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The court recently considered when it might be appropriate to grant sole custody to one party over the other.


The Parties’ Story

The parties were married for three years before they separated in 2010. They had two children, born in 2008 and 2010.

In 2012, the parties executed a separation agreement, in which they agreed to joint custody of the children. The separation agreement also provided the father with extensive and liberal time sharing with the children.

The parties proceeded to trial. By that point, the father’s time sharing had been reduced to supervised access because of misconduct during access visits (for example, discussing adult issues with the children). The father then decided that he was no longer willing to see the children at the access centre. As a result, neither child had seen the father since June 23, 2017.

The mother sought sole custody of the children.


The court explained that joint custody may be ordered in certain circumstances. It stated:

Joint custody is generally ordered where the parties are able to communicate effectively about their children so that they can effectively co-parent without conflict which is harmful to the children. If parents can communicate, or can give in gracefully where there is a disagreement, then joint custody is both laudable and desirable; it keeps both parents involved in their children’s lives, and the children are well aware of this and appreciate the involvement of both of their parents whom they love.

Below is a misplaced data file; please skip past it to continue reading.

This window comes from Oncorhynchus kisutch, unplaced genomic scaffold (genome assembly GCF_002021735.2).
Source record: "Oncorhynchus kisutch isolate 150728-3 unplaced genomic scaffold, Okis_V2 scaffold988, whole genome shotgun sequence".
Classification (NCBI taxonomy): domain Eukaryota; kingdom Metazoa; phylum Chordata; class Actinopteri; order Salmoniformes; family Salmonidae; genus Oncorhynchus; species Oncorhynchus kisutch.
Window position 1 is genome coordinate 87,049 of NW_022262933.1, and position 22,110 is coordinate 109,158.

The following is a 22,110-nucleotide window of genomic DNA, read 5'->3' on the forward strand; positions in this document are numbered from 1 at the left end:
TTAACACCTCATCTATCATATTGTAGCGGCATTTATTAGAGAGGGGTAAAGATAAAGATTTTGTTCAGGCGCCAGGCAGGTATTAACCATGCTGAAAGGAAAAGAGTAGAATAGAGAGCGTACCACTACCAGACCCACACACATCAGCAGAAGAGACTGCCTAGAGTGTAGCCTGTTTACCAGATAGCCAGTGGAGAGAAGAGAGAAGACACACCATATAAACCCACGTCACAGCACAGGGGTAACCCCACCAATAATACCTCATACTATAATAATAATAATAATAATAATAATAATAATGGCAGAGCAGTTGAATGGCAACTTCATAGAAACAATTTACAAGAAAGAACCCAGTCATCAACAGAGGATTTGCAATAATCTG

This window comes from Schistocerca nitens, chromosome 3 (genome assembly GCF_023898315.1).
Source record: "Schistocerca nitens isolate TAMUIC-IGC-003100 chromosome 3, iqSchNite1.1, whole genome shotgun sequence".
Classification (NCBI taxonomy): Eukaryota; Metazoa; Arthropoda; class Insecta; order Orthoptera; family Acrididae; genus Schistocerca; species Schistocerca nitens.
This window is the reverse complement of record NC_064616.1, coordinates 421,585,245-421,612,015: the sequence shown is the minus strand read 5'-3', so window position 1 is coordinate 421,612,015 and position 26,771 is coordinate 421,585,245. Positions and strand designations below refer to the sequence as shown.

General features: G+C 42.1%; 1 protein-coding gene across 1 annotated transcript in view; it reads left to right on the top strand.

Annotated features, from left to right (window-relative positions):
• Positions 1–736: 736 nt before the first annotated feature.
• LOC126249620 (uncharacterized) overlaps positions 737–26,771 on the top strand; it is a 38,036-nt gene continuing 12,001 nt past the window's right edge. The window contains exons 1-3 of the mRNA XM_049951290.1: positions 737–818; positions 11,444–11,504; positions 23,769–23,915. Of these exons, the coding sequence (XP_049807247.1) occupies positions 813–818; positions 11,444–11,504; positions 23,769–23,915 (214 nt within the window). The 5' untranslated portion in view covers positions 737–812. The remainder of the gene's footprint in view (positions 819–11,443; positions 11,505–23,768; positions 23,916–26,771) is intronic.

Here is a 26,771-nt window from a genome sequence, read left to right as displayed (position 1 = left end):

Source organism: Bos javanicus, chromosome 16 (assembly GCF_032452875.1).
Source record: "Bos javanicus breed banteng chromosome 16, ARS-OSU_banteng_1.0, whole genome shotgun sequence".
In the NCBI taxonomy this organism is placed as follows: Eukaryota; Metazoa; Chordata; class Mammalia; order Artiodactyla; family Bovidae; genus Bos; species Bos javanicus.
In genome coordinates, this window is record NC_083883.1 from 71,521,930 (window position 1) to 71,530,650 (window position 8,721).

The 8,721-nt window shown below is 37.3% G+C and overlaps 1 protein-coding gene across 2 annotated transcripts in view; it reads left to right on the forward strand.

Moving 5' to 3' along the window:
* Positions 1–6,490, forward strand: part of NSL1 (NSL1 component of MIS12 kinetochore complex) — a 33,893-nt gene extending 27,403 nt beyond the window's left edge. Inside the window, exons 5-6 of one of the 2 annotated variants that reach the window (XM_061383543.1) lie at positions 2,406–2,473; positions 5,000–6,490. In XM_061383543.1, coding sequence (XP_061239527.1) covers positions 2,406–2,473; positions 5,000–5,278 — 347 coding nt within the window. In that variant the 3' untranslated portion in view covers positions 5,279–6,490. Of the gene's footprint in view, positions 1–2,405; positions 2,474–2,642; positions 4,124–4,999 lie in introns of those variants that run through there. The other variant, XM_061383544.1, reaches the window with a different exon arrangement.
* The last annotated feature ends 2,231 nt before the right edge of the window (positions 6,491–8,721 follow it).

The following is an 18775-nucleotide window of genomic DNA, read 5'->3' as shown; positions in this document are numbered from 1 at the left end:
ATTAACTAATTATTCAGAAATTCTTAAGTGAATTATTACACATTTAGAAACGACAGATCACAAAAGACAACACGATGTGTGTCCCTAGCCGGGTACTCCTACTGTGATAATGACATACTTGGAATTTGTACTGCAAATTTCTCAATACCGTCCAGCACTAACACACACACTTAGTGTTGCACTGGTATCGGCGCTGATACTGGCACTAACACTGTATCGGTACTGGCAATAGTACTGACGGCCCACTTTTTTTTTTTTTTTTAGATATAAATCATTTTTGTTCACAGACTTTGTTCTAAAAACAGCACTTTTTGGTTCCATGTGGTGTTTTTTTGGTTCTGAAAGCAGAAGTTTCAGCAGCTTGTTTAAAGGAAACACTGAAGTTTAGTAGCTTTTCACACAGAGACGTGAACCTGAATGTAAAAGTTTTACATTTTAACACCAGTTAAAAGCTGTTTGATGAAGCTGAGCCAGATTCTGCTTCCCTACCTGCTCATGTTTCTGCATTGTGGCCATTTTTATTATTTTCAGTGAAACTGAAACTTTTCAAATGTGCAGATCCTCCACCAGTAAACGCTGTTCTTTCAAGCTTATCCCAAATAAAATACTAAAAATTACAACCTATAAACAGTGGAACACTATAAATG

The court indicated that, on the other hand, an order for joint custody might be contrary to the best interests of the children where the parents cannot communicate with one another, agree on major issues, or have fundamentally different parenting philosophies.

If an order for joint custody is not appropriate, it is possible that a court will make an order for sole custody (that is, an order where one parent is removed from any major role in parenting his or her children).


The Court’s Decision

The trial judge decided to grant the mother sole custody and decision making in respect of the children. The father was not awarded any access.

In coming to this decision, the court focused on the fact that there had been serious parental conflict between the parties from the beginning and that the parties were unable to work cooperatively in parenting their children. The court remarked that the assessor put the responsibility for the parties’ inability to communicate onto the father, and further, that the assessor indicated he had never seen such disregard for the rules and intent of supervised access as he saw with the father.

In describing the father’s poor behaviour, the court pointed to the fact that the father had continued to provide dairy products to one of the children, despite court orders and despite the fact that the child’s physician had, since at least infancy, recommended that the child not receive any dairy or lactose-based products. The court also noted that the father had delayed in providing his consent to the children participating in therapy, and had refused to execute travel consents or provide the children’s passports.